Articles Posted in Supreme Court of New Jersey

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Law enforcement officers arrested defendant Laurie Wint on a New Jersey murder charge and brought him to the Camden County Prosecutor’s Office for questioning. Wint invoked his right to counsel after receiving Miranda warnings, and the interrogation ceased. Immediately afterwards, two detectives from Pennsylvania investigating an unrelated murder in Bucks County entered the interrogation room to question Wint. After receiving his rights for the second time, Wint again requested the presence of counsel, ending the interrogation. Wint remained in continuous pre-indictment custody in Camden County when, six months later, he was transported to Bucks County. There, Pennsylvania detectives again administered Miranda warnings but did not provide counsel as Wint had earlier requested. This time, Wint waived his rights and allegedly incriminated himself in the New Jersey murder. The trial court denied Wint’s motion to suppress his incriminating remarks believing that Wint reinitiated communication with the Pennsylvania detectives. With the admission of Wint’s incriminating statements at trial, a jury convicted Wint of passion/provocation manslaughter and other related offenses. The issues this case presented for the New Jersey Supreme Court's consideration centered on whether Pennsylvania detectives violated Edwards v. Arizona, 451 U.S. 477 (1981), by attempting to question defendant in Camden and later questioning him in Pennsylvania after he earlier requested counsel. The Court also considered the exceptions to the rule requiring the suppression of any statement secured during a subsequent custodial interrogation after a defendant requests counsel: whether (1) counsel was provided during the questioning, (2) defendant initiated the communication, or (3) a break in custody occurred. The Court concluded the Pennsylvania detectives violated Edwards by attempting to question Wint in Camden after his earlier request for counsel, and Wint did not initiate the interrogation that occurred in Bucks County. The giving of repeated Miranda warnings did not cure the Edwards violation. Pre-indictment, pretrial detainment did not qualify as a break in custody under Maryland v. Shatzer, 559 U.S. 98 (2010), and none of the exceptions set forth in Edwards applied here. Edwards required suppression of Wint’s incriminating statement concerning the shooting in Camden; the admission of that statement was not harmless error. View "New Jersey v. Wint" on Justia Law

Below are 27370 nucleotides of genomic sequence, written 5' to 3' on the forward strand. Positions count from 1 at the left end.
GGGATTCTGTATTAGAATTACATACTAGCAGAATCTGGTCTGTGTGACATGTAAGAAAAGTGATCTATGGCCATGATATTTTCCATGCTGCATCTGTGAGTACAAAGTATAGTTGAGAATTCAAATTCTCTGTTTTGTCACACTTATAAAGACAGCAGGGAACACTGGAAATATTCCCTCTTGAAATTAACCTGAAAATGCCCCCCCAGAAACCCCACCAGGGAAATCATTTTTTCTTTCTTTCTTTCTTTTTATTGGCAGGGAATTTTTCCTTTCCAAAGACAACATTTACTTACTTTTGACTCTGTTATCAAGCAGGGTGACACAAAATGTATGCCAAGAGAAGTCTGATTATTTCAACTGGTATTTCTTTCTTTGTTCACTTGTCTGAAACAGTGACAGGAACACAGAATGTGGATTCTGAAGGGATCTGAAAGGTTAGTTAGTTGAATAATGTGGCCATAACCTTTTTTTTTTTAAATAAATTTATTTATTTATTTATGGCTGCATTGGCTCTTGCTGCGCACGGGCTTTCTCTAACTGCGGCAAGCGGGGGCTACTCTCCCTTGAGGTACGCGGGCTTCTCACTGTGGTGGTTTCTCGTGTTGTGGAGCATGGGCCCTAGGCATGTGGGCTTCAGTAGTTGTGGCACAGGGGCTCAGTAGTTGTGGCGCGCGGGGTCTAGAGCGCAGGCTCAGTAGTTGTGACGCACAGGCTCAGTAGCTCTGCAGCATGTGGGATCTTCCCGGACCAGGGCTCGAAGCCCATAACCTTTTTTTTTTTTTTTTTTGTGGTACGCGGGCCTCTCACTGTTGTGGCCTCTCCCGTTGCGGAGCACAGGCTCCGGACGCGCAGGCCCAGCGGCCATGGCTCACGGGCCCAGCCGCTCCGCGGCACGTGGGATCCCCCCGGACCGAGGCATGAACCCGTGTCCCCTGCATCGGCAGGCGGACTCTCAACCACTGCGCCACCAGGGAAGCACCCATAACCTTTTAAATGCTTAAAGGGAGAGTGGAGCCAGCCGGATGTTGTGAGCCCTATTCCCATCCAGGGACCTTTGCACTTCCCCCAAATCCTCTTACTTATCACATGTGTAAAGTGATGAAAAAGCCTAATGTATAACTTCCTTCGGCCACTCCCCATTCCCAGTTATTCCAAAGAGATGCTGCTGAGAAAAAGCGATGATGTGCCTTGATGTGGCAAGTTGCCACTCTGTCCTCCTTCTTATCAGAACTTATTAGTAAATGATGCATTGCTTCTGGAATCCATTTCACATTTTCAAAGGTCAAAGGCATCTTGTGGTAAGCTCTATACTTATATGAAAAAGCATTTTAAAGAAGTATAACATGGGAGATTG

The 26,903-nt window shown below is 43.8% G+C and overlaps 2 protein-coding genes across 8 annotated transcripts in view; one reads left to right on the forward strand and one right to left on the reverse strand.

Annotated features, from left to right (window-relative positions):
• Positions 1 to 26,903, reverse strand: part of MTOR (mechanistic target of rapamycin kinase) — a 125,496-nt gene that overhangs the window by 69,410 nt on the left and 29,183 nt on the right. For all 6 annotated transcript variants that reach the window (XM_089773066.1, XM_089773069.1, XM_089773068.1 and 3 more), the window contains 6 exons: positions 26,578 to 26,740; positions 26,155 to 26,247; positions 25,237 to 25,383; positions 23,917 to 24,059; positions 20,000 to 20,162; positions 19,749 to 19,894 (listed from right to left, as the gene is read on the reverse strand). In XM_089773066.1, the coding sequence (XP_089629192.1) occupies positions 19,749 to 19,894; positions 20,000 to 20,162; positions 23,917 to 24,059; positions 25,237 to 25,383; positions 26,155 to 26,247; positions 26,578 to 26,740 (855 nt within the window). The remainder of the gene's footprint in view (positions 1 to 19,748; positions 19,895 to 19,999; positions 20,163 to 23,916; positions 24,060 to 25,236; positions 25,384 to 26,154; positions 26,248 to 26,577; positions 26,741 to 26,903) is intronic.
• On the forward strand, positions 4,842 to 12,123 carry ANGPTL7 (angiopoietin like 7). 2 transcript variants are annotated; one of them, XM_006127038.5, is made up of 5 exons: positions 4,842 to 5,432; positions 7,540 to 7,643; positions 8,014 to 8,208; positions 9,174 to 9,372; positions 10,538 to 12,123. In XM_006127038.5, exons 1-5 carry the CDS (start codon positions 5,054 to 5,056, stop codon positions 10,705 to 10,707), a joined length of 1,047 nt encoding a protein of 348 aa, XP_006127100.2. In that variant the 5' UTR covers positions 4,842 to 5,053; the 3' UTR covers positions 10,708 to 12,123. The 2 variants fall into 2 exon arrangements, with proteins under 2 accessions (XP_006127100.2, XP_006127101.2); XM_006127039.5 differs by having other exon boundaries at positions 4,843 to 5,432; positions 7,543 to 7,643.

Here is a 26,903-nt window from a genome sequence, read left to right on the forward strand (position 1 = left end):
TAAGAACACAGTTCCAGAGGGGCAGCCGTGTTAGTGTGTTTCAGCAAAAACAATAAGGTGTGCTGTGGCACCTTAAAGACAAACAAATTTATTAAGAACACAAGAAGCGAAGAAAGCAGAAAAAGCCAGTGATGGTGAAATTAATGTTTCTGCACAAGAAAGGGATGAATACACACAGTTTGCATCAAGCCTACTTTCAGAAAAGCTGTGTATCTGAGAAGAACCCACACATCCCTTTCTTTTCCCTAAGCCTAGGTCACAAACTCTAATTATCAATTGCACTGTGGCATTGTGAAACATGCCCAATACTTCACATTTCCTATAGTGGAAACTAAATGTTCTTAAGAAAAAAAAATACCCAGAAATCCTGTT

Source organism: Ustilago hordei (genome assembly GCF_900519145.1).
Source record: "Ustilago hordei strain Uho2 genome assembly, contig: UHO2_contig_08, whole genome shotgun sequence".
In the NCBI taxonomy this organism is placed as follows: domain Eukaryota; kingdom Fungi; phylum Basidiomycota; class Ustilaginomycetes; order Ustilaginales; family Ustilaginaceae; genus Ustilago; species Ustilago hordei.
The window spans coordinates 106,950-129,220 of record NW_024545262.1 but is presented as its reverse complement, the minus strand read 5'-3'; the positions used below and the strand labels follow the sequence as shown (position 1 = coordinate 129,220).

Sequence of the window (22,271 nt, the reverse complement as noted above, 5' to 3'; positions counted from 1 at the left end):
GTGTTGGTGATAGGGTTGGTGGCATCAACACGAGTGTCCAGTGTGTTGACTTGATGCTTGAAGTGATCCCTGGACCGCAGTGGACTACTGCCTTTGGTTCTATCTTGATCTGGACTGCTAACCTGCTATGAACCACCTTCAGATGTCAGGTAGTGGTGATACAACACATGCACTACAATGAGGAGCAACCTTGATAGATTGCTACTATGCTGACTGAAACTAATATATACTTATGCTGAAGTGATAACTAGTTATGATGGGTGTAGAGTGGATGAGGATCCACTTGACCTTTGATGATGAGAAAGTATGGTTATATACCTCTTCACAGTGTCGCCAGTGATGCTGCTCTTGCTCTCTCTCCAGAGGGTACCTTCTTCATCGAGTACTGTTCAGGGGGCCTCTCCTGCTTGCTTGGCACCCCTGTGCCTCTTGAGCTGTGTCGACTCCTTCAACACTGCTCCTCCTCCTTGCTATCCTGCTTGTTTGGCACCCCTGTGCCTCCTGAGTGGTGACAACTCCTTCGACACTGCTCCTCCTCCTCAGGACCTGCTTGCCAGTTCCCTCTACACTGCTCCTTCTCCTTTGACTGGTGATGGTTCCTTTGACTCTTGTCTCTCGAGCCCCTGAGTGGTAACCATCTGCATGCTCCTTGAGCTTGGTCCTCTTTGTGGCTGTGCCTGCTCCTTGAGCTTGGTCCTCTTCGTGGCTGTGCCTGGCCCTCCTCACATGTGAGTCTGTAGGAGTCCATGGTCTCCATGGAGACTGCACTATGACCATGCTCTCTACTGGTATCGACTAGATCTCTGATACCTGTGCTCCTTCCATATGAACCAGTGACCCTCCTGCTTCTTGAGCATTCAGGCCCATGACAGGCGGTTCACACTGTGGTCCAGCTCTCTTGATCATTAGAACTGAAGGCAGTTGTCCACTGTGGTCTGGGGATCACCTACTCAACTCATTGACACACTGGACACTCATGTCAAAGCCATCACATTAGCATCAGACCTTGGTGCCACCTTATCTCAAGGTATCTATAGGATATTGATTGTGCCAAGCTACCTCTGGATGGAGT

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In March 2017, police officers responded to a report of a shooting in a parking lot at Lafayette Gardens in Jersey City and found Terrel Smith’s body; he had been shot multiple times. The police identified “Michael Gregg” as a witness and interviewed him. Over time, he made two separate -- and inconsistent -- statements. Gregg identified defendant Shaquan Hyppolite from a photo array. Defendant was charged and arrested for murder and weapons offenses. The affidavit of probable cause in support of the complaint stated that “an eyewitness . . . positively identified Shaquan Hyppolite AKA Quan as the actor who” killed Terrel Smith. The State moved for pretrial detention the next day. Two days later, the State made available fifty-one pages of discovery materials and a DVD recording of Gregg’s interview. On the day of the detention hearing, the State also turned over a four-page written summary of that interview titled “Second Interview of [Gregg].” The State did not disclose Gregg’s first statement before the hearing. At the detention hearing, the court ordered that defendant be detained. Two months later, a grand jury indicted defendant. The State turned over additional discovery, including Gregg’s first statement to the police, recordings of interviews of "Bill" and "Frank," and an application for a communications data warrant for Gregg’s cell phone. This marked the first time defendant received Gregg’s initial statement to the police, in which he denied having seen the shooter. Bill’s statement revealed that he told the police he was in jail at the time of the homicide. Frank told the police that he was en route to Popeyes when he heard gunshots from Lafayette Gardens. The application for the communications data warrant noted that an eyewitness saw the victim engaged in a conversation with three men before the shooting, “which conflicts with [Gregg’s] version of events.” Based on the new discovery, defendant moved to reopen the detention hearing. The New Jersey Supreme Court held that when exculpatory evidence is disclosed after a detention hearing, judges should use a modified materiality standard to decide whether to reopen the hearing. "If there is a reasonable possibility that the result of the detention hearing would have been different had the evidence been disclosed, the hearing should be reopened." Applying that standard in this case, the Court reversed and remanded to the trial court to reopen the detention hearing. View "New Jersey v. Hyppolite" on Justia Law